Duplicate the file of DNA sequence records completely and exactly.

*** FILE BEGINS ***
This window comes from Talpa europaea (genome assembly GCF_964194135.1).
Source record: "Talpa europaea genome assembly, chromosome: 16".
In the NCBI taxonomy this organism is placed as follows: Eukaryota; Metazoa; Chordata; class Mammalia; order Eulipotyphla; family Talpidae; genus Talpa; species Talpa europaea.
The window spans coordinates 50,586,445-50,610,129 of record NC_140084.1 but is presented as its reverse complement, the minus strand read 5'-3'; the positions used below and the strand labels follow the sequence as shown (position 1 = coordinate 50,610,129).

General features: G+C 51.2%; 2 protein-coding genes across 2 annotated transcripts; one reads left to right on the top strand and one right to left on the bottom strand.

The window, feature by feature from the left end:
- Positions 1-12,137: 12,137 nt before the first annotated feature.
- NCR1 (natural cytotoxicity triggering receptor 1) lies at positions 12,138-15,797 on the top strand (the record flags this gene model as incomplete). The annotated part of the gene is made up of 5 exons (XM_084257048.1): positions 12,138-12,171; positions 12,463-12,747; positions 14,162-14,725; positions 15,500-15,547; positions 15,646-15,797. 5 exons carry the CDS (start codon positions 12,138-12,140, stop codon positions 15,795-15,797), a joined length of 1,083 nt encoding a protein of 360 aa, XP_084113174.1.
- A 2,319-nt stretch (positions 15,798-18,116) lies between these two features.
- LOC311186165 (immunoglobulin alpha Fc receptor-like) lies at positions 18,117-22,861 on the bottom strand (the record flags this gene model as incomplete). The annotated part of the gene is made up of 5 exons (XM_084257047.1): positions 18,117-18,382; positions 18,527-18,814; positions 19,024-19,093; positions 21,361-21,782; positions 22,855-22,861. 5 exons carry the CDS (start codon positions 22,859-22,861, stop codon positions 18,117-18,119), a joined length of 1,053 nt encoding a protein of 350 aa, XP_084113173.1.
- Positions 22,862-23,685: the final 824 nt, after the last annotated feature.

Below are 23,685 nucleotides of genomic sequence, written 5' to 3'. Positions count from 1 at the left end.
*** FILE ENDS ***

This window comes from Talpa europaea (genome assembly GCF_964194135.1).
Source record: "Talpa europaea genome assembly, chromosome: 16".
In the NCBI taxonomy this organism is placed as follows: Eukaryota; Metazoa; Chordata; class Mammalia; order Eulipotyphla; family Talpidae; genus Talpa; species Talpa europaea.
The window spans coordinates 50,586,445-50,610,129 of record NC_140084.1 but is presented as its reverse complement, the minus strand read 5'-3'; the positions used below and the strand labels follow the sequence as shown (position 1 = coordinate 50,610,129).

General features: G+C 51.2%; 2 protein-coding genes across 2 annotated transcripts; one reads left to right on the top strand and one right to left on the bottom strand.

The window, feature by feature from the left end:
- Positions 1-12,137: 12,137 nt before the first annotated feature.
- NCR1 (natural cytotoxicity triggering receptor 1) lies at positions 12,138-15,797 on the top strand (the record flags this gene model as incomplete). The annotated part of the gene is made up of 5 exons (XM_084257048.1): positions 12,138-12,171; positions 12,463-12,747; positions 14,162-14,725; positions 15,500-15,547; positions 15,646-15,797. 5 exons carry the CDS (start codon positions 12,138-12,140, stop codon positions 15,795-15,797), a joined length of 1,083 nt encoding a protein of 360 aa, XP_084113174.1.
- A 2,319-nt stretch (positions 15,798-18,116) lies between these two features.
- LOC311186165 (immunoglobulin alpha Fc receptor-like) lies at positions 18,117-22,861 on the bottom strand (the record flags this gene model as incomplete). The annotated part of the gene is made up of 5 exons (XM_084257047.1): positions 18,117-18,382; positions 18,527-18,814; positions 19,024-19,093; positions 21,361-21,782; positions 22,855-22,861. 5 exons carry the CDS (start codon positions 22,859-22,861, stop codon positions 18,117-18,119), a joined length of 1,053 nt encoding a protein of 350 aa, XP_084113173.1.
- Positions 22,862-23,685: the final 824 nt, after the last annotated feature.

Below are 23,685 nucleotides of genomic sequence, written 5' to 3'. Positions count from 1 at the left end.